(1) No term of H.P. can be zero.            (2) If H is the H.M. between a and b, then   (i) \[\frac{1}{H-a}+\frac{1}{H-b}=\frac{1}{a}+\frac{1}{b}\]   (ii) \[(H-2a)(H-2b)={{H}^{2}}\]        (iii)          \[\frac{H+a}{H-a}+\frac{H+b}{H-b}=2\]  

  The combination of arithmetic and geometric progression is called arithmetico-geometric progression.  

  If \[{{a}_{1}},\,{{a}_{2}},\,{{a}_{3}},\,......,\,{{a}_{n}},\,......\] is an A.P. and \[{{b}_{1}},\,{{b}_{2}},\,\,......,\,{{b}_{n}},\,......\] is a G.P., then the sequence \[{{a}_{1}}{{b}_{1}},\,{{a}_{2}}{{b}_{2}},\,{{a}_{3}}{{b}_{3}},\]\[\,......,\,{{a}_{n}}{{b}_{n}},\,.....\] is said to be an arithmetico-geometric sequence.   Thus, the general form of an arithmetico geometric sequence is \[a,\,(a+d)\,r,\,(a+2d)\,{{r}^{2}},\,(a+3d)\,{{r}^{3}},\,.....\]   From the symmetry we obtain that the nth term of this sequence is \[[a+(n-1)\,d]\,{{r}^{n-1}}\].   Also, let \[a,\,(a+d)\,r,\,(a+2d)\,{{r}^{2}},\,(a+3d)\,{{r}^{3}},\,.....\]be an arithmetico-geometric sequence.   Then, \[a+\,(a+d)\,r\]\[+\,(a+2d)\,{{r}^{2}}+(a+3d)\,{{r}^{3}}+...\] is an arithmetico-geometric series.  

  (1) Sum of \[n\] terms : The sum of n terms of an arithmetico-geometric sequence \[a,\,(a+d)\,r,\,(a+2d)\,{{r}^{2}},\,\]\[(a+3d)\,{{r}^{3}},\,.....\] is given by  \[{{S}_{n}}=\left\{ \begin{align}& \frac{a}{1-r}+dr\frac{(1-{{r}^{n-1}})}{{{(1-r)}^{2}}}-\frac{\{a+(n-1)\,d\}{{r}^{n}}}{1-r},\text{ when }r\ne 1 \\& \frac{\text{n}}{\text{2}}[2a+(n-1)\,d],\text{ when }r=1 \\\end{align} \right.\text{ }\]   (2) Sum of infinite sequence: Let \[|r|\,<1\]. Then \[{{r}^{n}},\,{{r}^{n-1}}\to 0\] as \[n\to \infty \] and it can also be shown that \[n\,.\,{{r}^{n}}\to 0\] as \[n\to \infty \]. So, we obtain that \[{{S}_{n}}\to \frac{a}{1-r}+\frac{dr}{{{(1-r)}^{2}}}\], as \[n\to \infty \]¥.   In other words, when  \[|r|\,<1\] the sum to infinity of an arithmetico-geometric series is \[{{S}_{\infty }}=\frac{a}{1-r}+\frac{dr}{{{(1-r)}^{2}}}\].

  This method is applicable for both sum of \[n\] terms and sum of infinite number of terms.   First suppose that sum of the series is \[S,\] then multiply it by common ratio of the G.P. and subtract. In this way, we shall get a G.P., whose sum can be easily obtained.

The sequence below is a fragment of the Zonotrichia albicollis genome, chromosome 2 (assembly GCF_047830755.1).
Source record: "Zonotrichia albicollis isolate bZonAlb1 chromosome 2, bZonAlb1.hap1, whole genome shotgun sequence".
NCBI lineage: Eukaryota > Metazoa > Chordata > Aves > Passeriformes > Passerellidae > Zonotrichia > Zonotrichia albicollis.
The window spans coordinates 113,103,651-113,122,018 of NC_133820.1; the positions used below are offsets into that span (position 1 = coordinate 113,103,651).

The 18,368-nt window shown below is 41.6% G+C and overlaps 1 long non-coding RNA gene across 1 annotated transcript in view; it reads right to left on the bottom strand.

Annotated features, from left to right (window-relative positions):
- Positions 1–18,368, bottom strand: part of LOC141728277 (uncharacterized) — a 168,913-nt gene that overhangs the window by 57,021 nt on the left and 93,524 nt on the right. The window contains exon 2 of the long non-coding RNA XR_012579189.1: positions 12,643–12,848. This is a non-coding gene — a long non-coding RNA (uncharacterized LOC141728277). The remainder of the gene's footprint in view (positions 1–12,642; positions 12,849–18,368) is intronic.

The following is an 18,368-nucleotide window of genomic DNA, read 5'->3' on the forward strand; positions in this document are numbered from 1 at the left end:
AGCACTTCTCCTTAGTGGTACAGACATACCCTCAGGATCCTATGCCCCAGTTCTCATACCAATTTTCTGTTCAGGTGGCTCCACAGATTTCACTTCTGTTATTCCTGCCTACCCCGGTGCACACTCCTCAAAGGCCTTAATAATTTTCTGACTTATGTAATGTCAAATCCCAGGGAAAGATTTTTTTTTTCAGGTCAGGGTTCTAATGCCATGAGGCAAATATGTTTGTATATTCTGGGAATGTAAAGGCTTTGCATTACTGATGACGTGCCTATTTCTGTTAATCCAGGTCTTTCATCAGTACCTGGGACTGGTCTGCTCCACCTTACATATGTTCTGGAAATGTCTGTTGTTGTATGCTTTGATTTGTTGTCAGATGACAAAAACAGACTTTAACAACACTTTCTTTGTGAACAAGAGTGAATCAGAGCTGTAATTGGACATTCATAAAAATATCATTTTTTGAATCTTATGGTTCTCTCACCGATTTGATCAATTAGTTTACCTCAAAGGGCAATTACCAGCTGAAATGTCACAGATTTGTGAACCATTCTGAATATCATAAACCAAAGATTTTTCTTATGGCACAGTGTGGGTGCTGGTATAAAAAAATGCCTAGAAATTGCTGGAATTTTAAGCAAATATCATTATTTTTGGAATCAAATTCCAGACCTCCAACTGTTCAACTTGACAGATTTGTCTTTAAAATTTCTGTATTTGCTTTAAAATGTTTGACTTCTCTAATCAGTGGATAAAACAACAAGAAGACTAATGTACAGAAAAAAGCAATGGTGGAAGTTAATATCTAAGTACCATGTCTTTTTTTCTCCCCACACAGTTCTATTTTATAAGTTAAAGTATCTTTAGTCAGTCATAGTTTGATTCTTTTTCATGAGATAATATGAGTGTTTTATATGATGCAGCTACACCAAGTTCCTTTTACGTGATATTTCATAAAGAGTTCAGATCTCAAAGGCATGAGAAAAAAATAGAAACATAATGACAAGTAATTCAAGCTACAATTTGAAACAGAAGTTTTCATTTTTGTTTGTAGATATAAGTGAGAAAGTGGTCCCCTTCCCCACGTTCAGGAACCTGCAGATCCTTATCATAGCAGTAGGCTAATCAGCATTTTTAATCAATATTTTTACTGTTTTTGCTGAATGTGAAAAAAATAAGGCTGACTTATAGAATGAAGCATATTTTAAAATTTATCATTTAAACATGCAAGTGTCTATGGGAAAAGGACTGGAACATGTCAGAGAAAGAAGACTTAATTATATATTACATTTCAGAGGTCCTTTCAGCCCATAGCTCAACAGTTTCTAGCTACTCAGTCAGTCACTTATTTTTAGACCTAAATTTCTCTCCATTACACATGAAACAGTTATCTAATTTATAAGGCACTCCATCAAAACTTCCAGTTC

If the differences of the successive terms of a series are in A.P. or G.P., we can find \[{{n}^{th}}\] term of the series by the following steps :   Step I: Denote the \[{{n}^{th}}\] term by \[{{T}_{n}}\] and the sum of the series upto \[n\] terms by \[{{S}_{n}}\].   Step II: Rewrite the given series with each term shifted by one place to the right.   Step III: By subtracting the later series from the former, find \[{{T}_{n}}\].   Step IV: From \[{{T}_{n}}\], \[{{S}_{n}}\] can be found by appropriate summation.   Example : Consider the series 1+ 3 + 6 + 10 + 15 +… \[n\] terms. Here differences between the successive terms are \[63,\text{ }106,\text{ }1510,\text{ }\ldots \ldots .\] i.e.,  2, 3, 4, 5,…… which are in A.P. This difference could be in G.P. also. Now let us find its sum   \[S=1+3+6+10+15+.....+{{T}_{n-1}}+{{T}_{n}}\]   \[S=\,\,\,\,\,\,\,\,\,1+3+6+10+..........+{{T}_{n-1}}+{{T}_{n}}\]   Subtracting, we get   \[0=1+2+3+4+5+.........+({{T}_{n}}-{{T}_{n-1}})-{{T}_{n}}\]   \[\Rightarrow \]      \[{{T}_{n}}=1+2+3+4+.........\]to \[n\] terms.   \[\Rightarrow \]      \[{{T}_{n}}=\frac{1}{2}n(n+1)\]     \[\therefore \] \[{{S}_{n}}=\Sigma {{T}_{n}}=\frac{1}{2}[\Sigma {{n}^{2}}+\Sigma n]\]   = \[\frac{1}{2}\left[ \frac{n(n+1)\,(2n+1)}{6}+\frac{n\,(n+1)}{2} \right]\] = \[\frac{n\,(n+1)\,(n+2)}{6}\].